The effects of laparoscopic Nissen fundoplication on Barrett's esophagus: long-term results.Scand J Gastroenterol 2012; 47(1):13-21SJ
The aim of our study was to conduct a retrospective investigation of the efficacy of laparoscopic Nissen fundoplication in patients with Barrett's esophagus.
MATERIAL AND METHODS
A total of 78 patients with Barrett's esophagus underwent surgery. Patients were divided into three groups on the basis of the preoperative endoscopic biopsies: a non-intestinal group (n = 63) with fundic or cardiac metaplasia, an intestinal group (n = 18) with intestinal metaplasia, and a dysplastic group (n = 7) with low-grade dysplasia. Clinical follow-up was available in the case of 64 patients at a mean of 42 ± 16.9 months after surgery.
Check-up examination revealed total regression of Barrett's metaplasia in 10 patients. Partial regression was seen in 9 cases, no further progression in 34 patients, and progression into cardiac or intestinal metaplasia in 11 patients. No cases of dysplastic or malignant transformation were registered. Where we observed the regression of BE, among the postoperative functional examinations results of manometry (pressure of lower esophageal sphincter) and pH-metry were significantly better compared with those groups where no changes occurred in BE, or progression of BE was found. Discussion. Our results highlight the importance of the cases of fundic and cardiac metaplasia, which can also transform into intestinal metaplasia.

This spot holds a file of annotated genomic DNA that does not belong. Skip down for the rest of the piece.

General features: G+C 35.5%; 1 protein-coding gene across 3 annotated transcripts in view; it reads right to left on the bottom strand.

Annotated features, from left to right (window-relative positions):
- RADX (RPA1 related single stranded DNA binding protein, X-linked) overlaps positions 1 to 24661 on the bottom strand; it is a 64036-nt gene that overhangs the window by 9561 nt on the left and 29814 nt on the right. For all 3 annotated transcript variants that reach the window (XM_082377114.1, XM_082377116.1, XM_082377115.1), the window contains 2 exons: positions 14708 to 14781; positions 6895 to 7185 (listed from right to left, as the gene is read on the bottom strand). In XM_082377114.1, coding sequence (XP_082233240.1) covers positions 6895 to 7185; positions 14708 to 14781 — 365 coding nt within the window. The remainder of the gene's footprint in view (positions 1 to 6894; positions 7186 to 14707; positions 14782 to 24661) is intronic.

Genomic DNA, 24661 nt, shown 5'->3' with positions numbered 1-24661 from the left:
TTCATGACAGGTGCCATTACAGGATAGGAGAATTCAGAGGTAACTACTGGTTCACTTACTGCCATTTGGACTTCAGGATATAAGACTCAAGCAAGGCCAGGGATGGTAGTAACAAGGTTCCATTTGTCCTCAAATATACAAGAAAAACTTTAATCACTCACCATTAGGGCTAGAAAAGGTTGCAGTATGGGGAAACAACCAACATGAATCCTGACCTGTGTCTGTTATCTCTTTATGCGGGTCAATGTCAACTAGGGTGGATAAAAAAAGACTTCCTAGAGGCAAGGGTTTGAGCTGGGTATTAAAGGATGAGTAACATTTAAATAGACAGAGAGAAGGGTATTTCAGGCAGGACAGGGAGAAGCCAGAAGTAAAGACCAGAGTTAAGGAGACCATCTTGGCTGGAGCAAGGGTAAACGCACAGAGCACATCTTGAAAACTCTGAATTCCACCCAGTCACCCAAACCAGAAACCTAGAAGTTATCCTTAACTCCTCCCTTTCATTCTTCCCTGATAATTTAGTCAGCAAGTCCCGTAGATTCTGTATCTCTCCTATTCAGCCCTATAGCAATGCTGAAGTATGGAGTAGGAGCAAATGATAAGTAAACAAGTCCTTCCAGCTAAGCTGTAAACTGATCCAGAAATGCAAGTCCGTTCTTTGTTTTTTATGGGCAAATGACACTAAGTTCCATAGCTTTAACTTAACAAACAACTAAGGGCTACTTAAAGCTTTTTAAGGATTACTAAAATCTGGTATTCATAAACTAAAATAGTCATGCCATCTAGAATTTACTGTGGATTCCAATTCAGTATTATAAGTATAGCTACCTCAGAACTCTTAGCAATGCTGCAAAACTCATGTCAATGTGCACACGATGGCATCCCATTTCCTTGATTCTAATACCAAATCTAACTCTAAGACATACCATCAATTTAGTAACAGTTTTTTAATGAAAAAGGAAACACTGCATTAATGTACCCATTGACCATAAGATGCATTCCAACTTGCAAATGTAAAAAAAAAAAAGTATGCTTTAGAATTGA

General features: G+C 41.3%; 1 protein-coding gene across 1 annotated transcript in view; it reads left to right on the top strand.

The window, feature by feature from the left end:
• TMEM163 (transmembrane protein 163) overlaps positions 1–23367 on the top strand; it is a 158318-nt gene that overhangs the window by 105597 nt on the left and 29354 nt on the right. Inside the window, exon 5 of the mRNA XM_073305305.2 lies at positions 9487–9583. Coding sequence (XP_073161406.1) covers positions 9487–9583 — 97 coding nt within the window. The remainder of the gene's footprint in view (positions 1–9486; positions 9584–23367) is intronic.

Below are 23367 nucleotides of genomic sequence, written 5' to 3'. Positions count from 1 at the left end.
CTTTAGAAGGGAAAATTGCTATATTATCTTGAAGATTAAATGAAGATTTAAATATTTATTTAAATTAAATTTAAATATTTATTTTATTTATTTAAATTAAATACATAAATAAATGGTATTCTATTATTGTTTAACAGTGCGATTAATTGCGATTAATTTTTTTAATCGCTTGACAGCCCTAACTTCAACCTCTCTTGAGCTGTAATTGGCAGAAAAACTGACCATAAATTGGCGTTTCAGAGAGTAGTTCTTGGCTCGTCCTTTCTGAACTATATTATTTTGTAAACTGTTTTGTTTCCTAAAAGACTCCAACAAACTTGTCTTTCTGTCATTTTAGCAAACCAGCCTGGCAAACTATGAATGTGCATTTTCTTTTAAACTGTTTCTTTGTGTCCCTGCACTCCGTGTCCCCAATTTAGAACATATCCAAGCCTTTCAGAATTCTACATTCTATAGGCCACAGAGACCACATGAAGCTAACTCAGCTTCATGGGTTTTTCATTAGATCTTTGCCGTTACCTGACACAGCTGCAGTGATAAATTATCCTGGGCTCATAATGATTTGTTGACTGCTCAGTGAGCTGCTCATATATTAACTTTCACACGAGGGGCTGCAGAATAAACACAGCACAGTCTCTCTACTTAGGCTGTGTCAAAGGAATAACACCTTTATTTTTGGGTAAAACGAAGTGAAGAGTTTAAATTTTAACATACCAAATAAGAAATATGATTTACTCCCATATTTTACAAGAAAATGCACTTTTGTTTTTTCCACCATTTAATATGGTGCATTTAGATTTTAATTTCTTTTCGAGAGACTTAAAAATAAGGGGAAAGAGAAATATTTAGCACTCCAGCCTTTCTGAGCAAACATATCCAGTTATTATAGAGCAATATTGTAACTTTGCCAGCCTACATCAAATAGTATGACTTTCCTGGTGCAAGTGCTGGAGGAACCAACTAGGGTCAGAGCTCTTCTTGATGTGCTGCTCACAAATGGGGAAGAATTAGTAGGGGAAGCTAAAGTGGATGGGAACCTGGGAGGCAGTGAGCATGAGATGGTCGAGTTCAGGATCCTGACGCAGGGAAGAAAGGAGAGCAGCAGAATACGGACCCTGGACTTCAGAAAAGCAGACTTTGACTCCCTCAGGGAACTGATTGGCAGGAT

Antireflux surgery can appropriately control the reflux disease in a majority of the patients who had unsuccessful medical treatment, and it may inhibit the progression and induce the regression of Barrett's metaplasia in a significant proportion of these patients.